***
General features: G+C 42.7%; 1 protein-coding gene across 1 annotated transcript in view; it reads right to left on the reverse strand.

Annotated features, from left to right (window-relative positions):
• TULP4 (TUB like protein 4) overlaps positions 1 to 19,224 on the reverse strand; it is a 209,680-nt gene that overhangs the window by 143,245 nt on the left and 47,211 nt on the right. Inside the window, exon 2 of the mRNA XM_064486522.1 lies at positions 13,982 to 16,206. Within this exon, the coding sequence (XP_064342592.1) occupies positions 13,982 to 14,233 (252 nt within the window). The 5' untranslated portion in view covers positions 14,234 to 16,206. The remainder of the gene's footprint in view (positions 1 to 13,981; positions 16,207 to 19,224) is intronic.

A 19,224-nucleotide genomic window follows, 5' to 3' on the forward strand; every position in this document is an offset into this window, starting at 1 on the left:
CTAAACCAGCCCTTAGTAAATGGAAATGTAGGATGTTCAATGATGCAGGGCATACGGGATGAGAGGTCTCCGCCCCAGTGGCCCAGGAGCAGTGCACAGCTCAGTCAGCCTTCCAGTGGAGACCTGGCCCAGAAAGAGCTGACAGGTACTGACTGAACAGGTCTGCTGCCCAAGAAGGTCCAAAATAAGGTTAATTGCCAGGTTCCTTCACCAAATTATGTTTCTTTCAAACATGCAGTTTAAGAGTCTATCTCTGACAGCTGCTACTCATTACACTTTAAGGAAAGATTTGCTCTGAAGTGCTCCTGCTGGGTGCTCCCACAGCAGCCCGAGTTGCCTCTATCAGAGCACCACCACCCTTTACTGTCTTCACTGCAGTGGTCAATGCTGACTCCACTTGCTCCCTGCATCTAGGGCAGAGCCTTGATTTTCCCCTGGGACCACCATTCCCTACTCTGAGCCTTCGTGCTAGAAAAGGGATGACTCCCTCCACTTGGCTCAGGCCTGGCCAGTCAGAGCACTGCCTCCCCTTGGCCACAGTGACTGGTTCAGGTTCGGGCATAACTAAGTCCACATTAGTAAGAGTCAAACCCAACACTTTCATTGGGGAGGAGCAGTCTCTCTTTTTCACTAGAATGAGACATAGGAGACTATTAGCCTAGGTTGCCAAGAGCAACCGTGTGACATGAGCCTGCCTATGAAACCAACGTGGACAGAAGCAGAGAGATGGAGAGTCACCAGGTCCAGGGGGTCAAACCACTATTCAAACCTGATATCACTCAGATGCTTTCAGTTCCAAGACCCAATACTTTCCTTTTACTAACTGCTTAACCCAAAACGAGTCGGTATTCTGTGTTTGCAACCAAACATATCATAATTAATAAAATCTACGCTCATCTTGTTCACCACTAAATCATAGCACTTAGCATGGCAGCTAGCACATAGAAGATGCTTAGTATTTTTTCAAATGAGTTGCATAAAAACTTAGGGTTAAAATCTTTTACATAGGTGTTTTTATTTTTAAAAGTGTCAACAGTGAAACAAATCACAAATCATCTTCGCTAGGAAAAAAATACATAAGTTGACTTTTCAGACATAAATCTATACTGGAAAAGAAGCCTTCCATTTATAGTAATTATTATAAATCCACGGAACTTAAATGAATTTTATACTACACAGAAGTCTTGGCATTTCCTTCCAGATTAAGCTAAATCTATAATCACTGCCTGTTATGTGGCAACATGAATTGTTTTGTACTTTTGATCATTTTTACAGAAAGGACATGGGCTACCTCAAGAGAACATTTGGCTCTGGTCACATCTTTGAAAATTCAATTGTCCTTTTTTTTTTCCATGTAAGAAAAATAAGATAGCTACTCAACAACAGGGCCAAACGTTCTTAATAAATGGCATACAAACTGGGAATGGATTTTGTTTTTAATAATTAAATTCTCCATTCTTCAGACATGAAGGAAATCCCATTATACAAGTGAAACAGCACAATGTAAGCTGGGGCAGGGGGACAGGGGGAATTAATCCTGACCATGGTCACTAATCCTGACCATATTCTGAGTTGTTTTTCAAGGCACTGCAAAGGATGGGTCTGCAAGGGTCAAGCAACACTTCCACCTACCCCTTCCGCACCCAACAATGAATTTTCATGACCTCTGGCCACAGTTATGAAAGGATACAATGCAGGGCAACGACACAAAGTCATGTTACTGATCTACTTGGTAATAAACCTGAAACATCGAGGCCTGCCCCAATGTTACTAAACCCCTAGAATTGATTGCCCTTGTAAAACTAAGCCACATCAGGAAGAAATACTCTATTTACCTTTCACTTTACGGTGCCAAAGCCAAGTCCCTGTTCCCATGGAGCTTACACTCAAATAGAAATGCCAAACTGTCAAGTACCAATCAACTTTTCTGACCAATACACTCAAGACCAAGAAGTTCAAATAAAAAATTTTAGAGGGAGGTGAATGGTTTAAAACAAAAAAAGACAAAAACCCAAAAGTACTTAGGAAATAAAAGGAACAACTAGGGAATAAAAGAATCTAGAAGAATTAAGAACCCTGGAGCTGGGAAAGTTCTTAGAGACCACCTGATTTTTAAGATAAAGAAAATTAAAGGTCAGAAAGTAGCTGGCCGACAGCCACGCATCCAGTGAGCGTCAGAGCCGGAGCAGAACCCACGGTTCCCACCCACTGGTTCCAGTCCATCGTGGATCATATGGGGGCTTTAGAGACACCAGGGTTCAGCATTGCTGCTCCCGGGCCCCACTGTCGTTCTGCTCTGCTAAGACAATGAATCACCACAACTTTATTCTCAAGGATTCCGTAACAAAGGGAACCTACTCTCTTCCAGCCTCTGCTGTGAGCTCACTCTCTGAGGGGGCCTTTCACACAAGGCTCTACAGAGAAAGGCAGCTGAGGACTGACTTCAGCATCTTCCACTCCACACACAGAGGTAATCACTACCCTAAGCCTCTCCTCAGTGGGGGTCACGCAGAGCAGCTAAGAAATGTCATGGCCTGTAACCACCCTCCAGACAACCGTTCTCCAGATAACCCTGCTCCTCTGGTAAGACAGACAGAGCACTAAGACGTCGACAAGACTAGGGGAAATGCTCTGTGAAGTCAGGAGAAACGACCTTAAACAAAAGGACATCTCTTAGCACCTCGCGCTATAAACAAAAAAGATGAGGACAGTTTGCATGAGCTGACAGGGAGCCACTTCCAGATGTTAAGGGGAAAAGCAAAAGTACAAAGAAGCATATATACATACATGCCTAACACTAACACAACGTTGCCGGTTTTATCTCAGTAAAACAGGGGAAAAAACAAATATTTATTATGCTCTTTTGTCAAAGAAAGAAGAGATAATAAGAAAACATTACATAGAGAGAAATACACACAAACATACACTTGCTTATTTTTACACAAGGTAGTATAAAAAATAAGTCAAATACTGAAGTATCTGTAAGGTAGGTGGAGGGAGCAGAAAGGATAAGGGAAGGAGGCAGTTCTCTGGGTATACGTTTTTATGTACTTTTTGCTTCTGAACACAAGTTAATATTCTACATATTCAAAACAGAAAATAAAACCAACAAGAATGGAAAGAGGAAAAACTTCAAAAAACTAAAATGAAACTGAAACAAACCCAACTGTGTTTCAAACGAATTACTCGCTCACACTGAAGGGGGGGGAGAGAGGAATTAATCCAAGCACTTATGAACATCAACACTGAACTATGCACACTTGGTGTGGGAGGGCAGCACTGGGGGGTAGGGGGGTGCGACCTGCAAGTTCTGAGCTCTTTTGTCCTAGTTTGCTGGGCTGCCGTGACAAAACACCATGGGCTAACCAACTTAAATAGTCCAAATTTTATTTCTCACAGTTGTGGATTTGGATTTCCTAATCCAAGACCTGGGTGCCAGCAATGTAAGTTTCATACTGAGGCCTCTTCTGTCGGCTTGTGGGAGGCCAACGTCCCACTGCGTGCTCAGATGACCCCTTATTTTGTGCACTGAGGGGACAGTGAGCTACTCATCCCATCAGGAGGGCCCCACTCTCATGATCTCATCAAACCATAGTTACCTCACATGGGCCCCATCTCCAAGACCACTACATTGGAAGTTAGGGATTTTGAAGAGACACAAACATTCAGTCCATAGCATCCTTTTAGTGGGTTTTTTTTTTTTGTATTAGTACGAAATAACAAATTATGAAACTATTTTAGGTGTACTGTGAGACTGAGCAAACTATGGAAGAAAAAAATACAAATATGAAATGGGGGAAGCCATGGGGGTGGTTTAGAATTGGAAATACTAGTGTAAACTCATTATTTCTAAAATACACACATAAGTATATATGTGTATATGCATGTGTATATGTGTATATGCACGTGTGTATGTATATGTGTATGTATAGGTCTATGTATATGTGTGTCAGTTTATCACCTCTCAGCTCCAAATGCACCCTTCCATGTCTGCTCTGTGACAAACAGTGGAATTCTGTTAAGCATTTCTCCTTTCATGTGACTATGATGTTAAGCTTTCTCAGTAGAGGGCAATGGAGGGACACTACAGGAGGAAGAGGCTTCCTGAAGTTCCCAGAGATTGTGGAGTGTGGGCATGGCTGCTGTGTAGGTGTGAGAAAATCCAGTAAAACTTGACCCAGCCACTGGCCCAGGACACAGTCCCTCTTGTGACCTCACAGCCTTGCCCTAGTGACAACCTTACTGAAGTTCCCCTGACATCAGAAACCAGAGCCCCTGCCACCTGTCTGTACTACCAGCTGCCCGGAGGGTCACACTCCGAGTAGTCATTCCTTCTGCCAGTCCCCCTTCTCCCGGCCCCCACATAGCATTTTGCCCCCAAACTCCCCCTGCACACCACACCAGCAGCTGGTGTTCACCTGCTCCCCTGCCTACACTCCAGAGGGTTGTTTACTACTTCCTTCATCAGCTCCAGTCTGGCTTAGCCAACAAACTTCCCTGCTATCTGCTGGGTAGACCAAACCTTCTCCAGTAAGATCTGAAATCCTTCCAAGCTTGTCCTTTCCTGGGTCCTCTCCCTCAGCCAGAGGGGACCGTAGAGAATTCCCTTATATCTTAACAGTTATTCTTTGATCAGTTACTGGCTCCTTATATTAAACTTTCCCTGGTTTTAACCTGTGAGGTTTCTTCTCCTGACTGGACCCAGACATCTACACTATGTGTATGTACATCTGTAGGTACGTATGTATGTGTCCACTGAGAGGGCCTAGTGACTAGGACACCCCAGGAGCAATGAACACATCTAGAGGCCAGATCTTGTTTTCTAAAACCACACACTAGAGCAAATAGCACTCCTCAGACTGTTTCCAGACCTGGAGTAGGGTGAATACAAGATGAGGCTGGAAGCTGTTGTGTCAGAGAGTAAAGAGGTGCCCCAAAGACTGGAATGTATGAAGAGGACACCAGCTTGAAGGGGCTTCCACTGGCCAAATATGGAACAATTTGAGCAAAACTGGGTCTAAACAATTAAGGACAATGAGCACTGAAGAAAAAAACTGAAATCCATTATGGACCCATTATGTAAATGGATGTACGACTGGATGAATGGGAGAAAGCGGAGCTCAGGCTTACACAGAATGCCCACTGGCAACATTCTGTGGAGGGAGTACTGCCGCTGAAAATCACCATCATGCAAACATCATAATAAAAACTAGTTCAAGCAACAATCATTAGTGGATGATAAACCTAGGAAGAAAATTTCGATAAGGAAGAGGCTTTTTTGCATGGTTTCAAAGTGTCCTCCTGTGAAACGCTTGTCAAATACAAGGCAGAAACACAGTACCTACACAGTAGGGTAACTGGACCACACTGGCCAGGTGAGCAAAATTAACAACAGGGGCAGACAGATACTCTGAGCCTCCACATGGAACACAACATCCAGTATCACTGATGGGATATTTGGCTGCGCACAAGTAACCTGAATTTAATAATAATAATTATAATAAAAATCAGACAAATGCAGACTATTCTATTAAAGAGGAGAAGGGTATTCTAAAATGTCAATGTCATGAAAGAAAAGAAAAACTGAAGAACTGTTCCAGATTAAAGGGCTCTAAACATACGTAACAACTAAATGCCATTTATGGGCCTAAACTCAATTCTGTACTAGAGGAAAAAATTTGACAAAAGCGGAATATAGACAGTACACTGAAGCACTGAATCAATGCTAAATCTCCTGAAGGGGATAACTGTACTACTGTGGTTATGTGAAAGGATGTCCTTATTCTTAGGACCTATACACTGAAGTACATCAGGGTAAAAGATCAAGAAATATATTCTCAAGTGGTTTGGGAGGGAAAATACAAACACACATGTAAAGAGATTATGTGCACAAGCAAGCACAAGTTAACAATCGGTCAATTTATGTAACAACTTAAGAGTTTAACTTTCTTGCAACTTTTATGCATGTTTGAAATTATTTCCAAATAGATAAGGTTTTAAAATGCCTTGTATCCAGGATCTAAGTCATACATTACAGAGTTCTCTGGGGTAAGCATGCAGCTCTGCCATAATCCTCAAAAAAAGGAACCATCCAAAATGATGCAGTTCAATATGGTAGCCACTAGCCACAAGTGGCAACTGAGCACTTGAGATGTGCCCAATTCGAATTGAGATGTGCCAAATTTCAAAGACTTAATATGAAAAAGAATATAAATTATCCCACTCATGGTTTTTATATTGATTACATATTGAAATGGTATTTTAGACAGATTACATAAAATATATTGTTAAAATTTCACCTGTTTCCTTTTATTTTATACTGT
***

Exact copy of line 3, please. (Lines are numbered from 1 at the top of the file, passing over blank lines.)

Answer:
• TULP4 (TUB like protein 4) overlaps positions 1 to 19,224 on the reverse strand; it is a 209,680-nt gene that overhangs the window by 143,245 nt on the left and 47,211 nt on the right. Inside the window, exon 2 of the mRNA XM_064486522.1 lies at positions 13,982 to 16,206. Within this exon, the coding sequence (XP_064342592.1) occupies positions 13,982 to 14,233 (252 nt within the window). The 5' untranslated portion in view covers positions 14,234 to 16,206. The remainder of the gene's footprint in view (positions 1 to 13,981; positions 16,207 to 19,224) is intronic.